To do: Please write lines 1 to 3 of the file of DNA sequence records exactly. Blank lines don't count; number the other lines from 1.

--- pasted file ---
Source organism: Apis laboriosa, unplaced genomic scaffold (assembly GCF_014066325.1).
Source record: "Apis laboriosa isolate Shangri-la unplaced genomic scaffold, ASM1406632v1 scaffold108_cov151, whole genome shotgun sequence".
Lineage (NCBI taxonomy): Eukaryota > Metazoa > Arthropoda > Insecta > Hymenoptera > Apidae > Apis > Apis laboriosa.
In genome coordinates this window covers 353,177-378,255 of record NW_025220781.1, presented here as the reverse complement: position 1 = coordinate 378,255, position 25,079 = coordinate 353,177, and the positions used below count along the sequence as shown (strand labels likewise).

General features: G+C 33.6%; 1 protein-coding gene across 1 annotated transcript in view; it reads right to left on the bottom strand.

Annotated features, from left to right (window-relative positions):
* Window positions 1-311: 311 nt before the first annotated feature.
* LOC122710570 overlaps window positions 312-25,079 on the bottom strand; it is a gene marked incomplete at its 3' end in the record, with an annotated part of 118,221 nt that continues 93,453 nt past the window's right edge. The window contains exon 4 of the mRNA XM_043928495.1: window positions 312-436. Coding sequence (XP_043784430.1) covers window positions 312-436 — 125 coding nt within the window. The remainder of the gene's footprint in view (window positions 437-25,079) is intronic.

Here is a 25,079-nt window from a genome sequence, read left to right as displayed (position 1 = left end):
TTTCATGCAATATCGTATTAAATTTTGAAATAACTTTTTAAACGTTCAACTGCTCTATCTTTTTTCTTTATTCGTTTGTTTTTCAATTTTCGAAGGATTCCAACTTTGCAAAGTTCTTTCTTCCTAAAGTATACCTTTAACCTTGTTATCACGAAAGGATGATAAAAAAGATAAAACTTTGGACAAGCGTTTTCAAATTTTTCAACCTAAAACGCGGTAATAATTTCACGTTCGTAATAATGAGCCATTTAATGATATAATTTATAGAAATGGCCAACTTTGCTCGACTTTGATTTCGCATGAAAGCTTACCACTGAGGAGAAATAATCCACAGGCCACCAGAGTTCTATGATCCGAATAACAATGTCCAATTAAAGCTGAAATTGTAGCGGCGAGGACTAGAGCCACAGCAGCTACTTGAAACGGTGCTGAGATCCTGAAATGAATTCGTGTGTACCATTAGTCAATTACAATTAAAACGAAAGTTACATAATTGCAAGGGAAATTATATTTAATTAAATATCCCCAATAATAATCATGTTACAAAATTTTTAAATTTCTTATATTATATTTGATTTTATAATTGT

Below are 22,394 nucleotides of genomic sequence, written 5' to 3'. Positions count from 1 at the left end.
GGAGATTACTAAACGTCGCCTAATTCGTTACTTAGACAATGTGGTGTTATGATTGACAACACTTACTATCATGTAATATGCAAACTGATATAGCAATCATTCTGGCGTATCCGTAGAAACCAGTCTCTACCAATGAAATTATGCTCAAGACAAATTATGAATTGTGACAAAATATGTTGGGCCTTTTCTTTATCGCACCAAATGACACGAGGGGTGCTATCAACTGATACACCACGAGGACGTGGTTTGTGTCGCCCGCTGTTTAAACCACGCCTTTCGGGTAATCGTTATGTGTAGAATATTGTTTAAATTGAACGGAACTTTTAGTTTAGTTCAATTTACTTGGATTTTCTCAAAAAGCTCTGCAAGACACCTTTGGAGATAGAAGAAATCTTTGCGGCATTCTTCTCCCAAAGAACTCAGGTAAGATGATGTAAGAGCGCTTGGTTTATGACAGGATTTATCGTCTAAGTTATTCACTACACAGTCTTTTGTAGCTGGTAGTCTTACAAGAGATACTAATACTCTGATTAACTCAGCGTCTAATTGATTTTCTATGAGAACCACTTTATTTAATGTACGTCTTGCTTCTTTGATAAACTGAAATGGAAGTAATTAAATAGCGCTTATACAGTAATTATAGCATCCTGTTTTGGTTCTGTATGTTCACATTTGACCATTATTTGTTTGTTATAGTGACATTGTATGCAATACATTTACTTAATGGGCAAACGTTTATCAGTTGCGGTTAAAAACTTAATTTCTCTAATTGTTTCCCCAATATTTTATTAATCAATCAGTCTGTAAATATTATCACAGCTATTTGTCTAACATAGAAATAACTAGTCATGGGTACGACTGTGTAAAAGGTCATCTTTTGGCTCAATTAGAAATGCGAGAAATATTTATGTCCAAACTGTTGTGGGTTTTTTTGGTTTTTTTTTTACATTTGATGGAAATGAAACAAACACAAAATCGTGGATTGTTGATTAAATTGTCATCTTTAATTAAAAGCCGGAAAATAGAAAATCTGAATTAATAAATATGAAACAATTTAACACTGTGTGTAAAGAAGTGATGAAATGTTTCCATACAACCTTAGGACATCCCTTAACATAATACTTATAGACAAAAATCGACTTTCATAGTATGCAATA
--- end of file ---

Source organism: Apis laboriosa, unplaced genomic scaffold (assembly GCF_014066325.1).
Source record: "Apis laboriosa isolate Shangri-la unplaced genomic scaffold, ASM1406632v1 scaffold108_cov151, whole genome shotgun sequence".
Lineage (NCBI taxonomy): Eukaryota > Metazoa > Arthropoda > Insecta > Hymenoptera > Apidae > Apis > Apis laboriosa.